I've read papers that consider the problem of sharing entanglement between A and C with an intermediate B. A and B share an entangled state and so do B and C. Then, entanglement swapping is used to create entanglement between A and C.

Now, in the optical fiber case, if A generates a Bell state and sends one half to B, B could simply transmit the received photon to C. This would create the required entanglement between A and C.

I understand that the motivation is that transmission may be lossy and hence one has to consider alternate techniques. But in principle, if the channel was perfect, is there any problem in doing what I suggested?

  • $\begingroup$ No problem at all! Of course, most of the interest in entanglement is because of the absence of such perfect channels, so if you give yourself a perfect quantum channel, you should possibly ask yourself why you want an entangled state.... $\endgroup$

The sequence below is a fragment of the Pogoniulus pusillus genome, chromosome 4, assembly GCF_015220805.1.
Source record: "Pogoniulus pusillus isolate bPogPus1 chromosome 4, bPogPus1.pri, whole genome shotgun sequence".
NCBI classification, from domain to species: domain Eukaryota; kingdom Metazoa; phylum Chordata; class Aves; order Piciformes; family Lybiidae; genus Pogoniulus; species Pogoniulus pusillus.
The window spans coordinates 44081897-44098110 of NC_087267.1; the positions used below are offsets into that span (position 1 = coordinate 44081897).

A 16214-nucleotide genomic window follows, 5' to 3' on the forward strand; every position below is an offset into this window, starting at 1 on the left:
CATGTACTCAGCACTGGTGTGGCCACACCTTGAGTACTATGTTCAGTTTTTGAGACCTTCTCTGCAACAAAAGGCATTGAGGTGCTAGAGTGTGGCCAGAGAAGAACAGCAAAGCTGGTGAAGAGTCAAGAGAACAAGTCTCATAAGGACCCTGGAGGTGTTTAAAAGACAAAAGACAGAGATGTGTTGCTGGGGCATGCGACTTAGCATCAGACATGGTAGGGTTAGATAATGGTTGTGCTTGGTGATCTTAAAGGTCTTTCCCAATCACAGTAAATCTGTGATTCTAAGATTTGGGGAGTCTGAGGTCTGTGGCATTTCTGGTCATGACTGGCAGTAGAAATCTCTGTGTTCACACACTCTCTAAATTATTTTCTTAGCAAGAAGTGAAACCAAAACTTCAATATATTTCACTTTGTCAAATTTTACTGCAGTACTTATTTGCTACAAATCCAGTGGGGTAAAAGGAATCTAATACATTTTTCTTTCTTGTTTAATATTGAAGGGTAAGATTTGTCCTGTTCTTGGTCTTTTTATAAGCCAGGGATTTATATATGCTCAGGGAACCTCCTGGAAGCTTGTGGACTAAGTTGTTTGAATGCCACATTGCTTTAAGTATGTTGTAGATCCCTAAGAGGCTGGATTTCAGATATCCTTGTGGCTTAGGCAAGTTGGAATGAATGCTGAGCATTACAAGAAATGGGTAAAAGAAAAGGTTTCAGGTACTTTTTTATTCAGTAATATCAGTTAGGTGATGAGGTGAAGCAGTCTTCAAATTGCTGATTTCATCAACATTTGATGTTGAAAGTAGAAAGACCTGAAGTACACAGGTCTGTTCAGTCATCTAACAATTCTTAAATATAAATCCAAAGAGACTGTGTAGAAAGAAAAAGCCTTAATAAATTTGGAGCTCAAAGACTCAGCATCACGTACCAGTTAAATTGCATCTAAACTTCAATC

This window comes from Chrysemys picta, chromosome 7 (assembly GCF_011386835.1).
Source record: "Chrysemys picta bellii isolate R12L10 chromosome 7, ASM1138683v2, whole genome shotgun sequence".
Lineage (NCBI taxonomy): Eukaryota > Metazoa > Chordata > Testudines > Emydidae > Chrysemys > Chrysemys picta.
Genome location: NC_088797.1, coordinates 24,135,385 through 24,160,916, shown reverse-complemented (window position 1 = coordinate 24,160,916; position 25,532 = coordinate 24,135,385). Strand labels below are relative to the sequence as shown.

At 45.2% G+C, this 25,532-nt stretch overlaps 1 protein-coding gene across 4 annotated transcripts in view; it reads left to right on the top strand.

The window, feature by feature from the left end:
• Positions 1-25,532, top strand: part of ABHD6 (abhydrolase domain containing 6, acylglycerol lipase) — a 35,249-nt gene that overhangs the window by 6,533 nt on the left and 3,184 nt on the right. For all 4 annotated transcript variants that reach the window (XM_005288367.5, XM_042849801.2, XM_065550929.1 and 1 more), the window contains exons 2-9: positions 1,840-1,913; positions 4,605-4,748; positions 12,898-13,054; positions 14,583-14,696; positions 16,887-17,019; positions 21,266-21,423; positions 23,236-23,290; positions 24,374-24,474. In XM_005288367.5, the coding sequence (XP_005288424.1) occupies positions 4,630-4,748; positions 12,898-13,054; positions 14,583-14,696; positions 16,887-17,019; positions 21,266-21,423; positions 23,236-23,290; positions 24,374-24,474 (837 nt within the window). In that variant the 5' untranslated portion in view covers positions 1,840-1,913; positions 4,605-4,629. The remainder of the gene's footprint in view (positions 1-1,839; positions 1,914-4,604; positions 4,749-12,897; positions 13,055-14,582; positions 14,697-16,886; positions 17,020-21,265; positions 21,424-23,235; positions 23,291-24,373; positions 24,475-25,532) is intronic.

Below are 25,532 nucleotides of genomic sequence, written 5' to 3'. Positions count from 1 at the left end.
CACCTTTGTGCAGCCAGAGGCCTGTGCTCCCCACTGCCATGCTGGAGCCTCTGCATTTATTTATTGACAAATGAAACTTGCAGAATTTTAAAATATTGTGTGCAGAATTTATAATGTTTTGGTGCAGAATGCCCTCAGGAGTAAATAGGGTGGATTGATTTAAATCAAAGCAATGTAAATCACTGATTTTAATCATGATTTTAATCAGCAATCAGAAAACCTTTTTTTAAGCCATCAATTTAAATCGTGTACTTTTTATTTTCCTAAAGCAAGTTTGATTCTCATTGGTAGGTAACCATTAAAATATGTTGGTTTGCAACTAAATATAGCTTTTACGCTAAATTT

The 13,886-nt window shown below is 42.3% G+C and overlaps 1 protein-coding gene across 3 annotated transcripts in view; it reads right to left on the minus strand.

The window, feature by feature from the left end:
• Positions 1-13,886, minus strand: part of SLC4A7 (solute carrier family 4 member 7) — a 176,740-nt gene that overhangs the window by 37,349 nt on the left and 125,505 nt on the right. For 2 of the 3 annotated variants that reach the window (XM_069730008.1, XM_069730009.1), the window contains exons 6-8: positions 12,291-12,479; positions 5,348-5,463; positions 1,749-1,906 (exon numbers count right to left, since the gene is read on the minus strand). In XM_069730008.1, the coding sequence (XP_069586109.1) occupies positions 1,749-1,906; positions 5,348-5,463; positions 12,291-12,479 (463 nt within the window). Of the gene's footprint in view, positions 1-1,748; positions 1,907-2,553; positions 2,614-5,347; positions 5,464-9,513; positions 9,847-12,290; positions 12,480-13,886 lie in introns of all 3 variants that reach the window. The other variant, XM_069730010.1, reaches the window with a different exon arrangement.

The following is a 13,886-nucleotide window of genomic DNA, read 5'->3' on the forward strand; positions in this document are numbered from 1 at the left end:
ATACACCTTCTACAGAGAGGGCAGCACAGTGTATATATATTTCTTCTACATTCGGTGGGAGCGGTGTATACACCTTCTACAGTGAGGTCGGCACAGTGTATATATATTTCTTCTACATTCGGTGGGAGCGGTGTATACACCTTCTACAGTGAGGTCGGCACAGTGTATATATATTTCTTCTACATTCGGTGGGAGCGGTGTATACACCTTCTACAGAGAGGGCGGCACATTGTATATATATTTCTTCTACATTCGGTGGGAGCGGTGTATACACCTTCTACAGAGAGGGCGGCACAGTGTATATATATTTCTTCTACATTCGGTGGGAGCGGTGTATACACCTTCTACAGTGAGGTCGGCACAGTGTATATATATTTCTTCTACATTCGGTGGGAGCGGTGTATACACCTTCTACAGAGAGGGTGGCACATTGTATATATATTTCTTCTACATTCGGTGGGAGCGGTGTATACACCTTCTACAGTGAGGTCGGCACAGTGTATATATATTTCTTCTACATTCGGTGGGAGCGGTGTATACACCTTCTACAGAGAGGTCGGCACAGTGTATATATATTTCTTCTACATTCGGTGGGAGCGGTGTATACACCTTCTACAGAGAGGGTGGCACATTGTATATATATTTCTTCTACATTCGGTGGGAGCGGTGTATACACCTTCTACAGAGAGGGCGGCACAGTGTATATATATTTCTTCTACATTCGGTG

– DaftWullie
    Commented Jul 20, 2023 at 15:04
  • $\begingroup$ Thanks for your response. One could use the entanglement for superdense coding, which is what I had in mind. $\endgroup$
    – user401163
    Commented Jul 20, 2023 at 20:05

1 Answer 1


With a supply of pre-entangled pairs between multiple locations, the state may be shared using daisy-chaining and just a single measurement at the signal origin:

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$$\alpha(|00000\rangle + |11111\rangle) + \beta(|10000\rangle + 01111\rangle)$$

Measurement at $A$ collapses the entire daisy chain into:

Case $q_A = 0$

$$\alpha|0000\rangle + \beta|1111\rangle$$

Case $q_A = 1$

$$\alpha|1111\rangle + \beta|0000\rangle$$

Broadcasting the measurement result at $A$ now allows any other station $B,C,D,E$ to deduce $\alpha, \beta$ appropriately.


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